This mode takes the FOV from the 4:3 super wide modes but automatically corrects the aspect ratio back to 16:9 by dynamically stretching either side of the picture and pinching the centre so it retains roughly the right shape. This is very similar to old 16:9 TV sets that used to have this ability to make 4:3 footage fill the screen without zooming. The advantage of this mode is that if you want a quick result it saves you from having to do it in post, and it also gives you the full height of the sensor. Ideal for dynamic POV shots.


This is the one we are all familiar with from GoPro. A good, all-round setting.


This corrects the fisheye look. This is great for more traditional B-roll footage, yet still gives a good wide angle view. It can also be used to create time lapses and TimeWarps (Hyperlapses).


This isn’t available in all modes, but gives a look that is completely devoid of the fisheye look. Use this if you want shots that really don’t look like they were taken on a GoPro. Some softness is introduced, but it still retains a high quality, especially in good light. Although it works in the same way, it is higher quality than the old cameras in Narrow mode. Narrow is only available in 2.7K modes and below (but not 120fps).

GoPro HERO8 shoulder mounted kayak.jpg

Hypersmooth just makes every mode more usable (slight shadow lift applied)

HyperSmooth 2.0 in the real world

When HyperSmooth was released on the HERO7 it is fair to say it was transformative for EIS. Other cameras had some good stabilisation, but they weren’t in the same league as HyperSmooth.

Now there’s HyperSmooth 2.0. There are three settings for this, with the availability of each being dependent on the video mode you use. These aren’t ‘dumb’ modes however. Let’s say you select the lowest setting “On” and then you use the Digital Lens option to select a narrower FOV, the camera will use the additional zoomed area to increase the HyperSmooth ability.

Out in the real world HyperSmooth 2.0 is pretty incredible. You won’t want it for everything. For example I turned it off when I mounted it on the front of my kayak. Using the base setting of “On” during 4:3 helmet mounted POVs is really nice. It copes really well with head movements and still gives an immersive view, but without the jitteriness you’d get if you have it turned off.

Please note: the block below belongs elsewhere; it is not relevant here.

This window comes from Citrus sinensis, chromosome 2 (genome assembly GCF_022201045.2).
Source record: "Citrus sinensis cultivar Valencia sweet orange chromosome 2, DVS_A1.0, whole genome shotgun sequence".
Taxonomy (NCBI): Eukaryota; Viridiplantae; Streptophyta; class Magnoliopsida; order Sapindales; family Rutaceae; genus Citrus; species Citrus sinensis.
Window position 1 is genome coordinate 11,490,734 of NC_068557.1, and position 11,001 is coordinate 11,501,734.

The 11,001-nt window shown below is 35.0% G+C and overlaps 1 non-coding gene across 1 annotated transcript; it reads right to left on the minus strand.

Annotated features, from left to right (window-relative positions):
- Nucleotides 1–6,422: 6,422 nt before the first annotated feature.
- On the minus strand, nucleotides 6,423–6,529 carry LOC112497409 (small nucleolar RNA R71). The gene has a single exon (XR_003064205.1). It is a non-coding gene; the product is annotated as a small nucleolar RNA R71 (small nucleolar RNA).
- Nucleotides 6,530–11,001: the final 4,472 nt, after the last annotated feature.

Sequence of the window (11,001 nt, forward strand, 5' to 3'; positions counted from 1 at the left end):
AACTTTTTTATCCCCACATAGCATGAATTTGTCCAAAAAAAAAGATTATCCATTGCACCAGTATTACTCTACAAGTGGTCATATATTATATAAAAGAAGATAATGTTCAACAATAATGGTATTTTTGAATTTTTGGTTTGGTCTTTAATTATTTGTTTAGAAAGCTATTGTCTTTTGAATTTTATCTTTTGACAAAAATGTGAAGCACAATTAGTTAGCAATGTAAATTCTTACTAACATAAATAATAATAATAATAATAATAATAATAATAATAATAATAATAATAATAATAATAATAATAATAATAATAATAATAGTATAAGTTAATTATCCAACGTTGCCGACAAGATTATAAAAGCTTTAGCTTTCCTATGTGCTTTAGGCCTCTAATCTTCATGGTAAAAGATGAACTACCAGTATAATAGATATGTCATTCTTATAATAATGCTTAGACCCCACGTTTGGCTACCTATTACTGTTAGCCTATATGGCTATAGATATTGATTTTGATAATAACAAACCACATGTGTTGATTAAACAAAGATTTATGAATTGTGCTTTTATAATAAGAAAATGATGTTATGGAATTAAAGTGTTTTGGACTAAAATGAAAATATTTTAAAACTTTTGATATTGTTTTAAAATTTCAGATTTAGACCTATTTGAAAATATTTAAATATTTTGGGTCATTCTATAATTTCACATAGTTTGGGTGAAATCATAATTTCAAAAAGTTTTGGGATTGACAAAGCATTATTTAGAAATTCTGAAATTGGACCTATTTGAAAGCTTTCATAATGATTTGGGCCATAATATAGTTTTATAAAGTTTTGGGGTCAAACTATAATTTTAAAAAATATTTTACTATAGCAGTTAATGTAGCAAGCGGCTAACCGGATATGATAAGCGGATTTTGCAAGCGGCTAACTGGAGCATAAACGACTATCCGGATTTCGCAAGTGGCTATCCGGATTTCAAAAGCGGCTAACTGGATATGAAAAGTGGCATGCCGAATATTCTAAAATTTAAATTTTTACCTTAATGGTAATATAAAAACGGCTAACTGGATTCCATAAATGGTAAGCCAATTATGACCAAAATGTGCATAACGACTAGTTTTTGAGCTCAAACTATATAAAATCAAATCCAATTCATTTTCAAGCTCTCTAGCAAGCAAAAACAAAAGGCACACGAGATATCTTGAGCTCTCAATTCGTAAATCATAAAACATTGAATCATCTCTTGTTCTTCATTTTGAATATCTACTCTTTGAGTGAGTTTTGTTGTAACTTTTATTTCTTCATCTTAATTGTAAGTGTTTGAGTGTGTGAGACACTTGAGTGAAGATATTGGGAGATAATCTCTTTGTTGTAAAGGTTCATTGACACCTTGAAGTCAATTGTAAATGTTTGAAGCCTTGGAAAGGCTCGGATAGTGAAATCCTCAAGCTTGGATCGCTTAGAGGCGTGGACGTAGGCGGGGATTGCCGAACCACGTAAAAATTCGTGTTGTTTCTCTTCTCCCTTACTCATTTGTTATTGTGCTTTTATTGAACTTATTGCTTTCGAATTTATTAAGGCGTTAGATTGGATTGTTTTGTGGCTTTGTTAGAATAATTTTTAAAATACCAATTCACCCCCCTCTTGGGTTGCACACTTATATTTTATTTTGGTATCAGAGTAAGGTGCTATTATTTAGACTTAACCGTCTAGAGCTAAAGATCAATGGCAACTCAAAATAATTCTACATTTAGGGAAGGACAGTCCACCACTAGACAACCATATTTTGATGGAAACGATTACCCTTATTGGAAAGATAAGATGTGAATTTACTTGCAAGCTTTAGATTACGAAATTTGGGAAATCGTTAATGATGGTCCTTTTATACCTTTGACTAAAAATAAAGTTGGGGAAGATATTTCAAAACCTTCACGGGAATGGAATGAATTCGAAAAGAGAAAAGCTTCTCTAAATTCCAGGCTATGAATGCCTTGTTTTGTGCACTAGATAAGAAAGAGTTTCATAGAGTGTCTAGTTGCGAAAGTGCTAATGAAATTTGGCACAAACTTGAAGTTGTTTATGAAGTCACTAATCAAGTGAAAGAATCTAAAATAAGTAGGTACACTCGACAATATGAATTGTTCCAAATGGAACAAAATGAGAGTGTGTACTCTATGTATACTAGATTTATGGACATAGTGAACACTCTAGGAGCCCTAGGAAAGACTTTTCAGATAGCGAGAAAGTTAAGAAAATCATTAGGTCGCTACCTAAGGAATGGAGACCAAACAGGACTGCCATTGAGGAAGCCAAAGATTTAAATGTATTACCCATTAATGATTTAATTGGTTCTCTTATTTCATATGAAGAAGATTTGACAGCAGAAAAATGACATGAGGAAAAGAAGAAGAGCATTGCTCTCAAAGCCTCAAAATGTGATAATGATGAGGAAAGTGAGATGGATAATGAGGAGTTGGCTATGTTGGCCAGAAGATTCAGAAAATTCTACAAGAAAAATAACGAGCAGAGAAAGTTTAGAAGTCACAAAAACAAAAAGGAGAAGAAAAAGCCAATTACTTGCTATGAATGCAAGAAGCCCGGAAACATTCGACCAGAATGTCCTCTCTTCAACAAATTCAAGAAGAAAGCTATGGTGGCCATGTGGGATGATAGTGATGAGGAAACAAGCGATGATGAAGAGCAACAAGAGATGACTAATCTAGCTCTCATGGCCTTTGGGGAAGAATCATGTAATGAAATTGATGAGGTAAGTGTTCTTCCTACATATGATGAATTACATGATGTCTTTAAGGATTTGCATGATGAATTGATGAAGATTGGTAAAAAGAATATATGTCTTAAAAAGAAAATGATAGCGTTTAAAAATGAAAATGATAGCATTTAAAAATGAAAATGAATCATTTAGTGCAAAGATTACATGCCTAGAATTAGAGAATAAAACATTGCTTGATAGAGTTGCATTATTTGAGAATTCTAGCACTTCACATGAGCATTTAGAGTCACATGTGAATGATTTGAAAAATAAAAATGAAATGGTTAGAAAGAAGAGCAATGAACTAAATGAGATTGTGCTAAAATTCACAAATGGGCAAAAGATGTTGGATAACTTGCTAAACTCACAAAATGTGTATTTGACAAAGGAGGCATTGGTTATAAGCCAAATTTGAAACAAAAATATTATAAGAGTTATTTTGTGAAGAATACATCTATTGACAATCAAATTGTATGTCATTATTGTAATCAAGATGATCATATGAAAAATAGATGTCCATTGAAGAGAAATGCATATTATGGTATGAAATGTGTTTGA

Put the camera into High or Boost modes and you will be wondering why *all* cameras can’t have this! The extra stability is pretty sublime. Walking handheld with the camera as I did in the video below does show ‘walkiness’, which would be the same for any gimbal. Put the HERO8 on a longer pole to help isolate it from your body though, and with care you can see why the Karma grip isn’t being pushed any more (it isn’t compatible with the HERO8 regardless).

The best thing about HyperSmooth 2.0 is that there are no funny glitches the I could spot. No jumping or sudden jerks that show up on some competitors devices. It’s all perfectly smooth, and very clever indeed.

GoPro HERO8 rubber sleeve with lanyard.jpg

The GoPro HERO8 can be further protected, and made more visible with accessories such as this silicone sleeve

Audio and battery life

I tested the camera using the wind filter on most of the time. On occasion voices can seem ever so slightly muffled. But it’s a minor effect and not enough to deter me from leaving the setting on most of the time. It can be set to auto, but I would prefer to just leave it on unless I’m filming indoors or other place where wind noise isn’t an issue.

In the water itself the camera coped excellently. Sometimes with footage from friends HERO7s while kayaking, the water interacting with the camera would sometimes cause what I can only describe as a ‘whistle’ effect. I noticed no such issues using the HERO8 so far. 

Battery life is on par with previous models. I was getting around an hour of use out of a charge. Bear in mind that the settings you use will have an effect on duration. If you need to charge, or even power the camera externally, you can do so by using a mobile phone battery bank via the USB-C slot. Given the new side door design, I wouldn’t put it past a third party to design an attachable waterproof external battery for it.


The HERO8 is capable of much more than I have mentioned here. The stills modes for example have a lot of potential, and modes like Nightlapse allow you to take time lapses of the stars, or tricky day/night transition sequences. There’s also SuperPhoto, which produces a highly enhanced still ready for sharing directly to social media etc.

The camera performed reliably for the most part. There was only one occasion where it wouldn’t stop recording for some reason. This was solved by pressing the power button to try and turn it off. This worked, and the camera initiated a repair to the video file so nothing was lost, and I didn’t need to remove the battery or anything.

If you have a HERO6 and below, I would thoroughly recommend the upgrade. For HERO7 owners the answer might seem less clear. But I think that the HERO8 offers so much extra functionality that I would say that it is a worthy upgrade from that camera.

The HERO8 is a little marvel of a camera, and I still find it astounding how such a device is even possible. But it is, and you can buy one. I have.

The HERO8 Black retails for £379.99, but you can get up to £100 off when you trade in any digital camera.

Watch some example footage below (no grading applied).



Tags: Production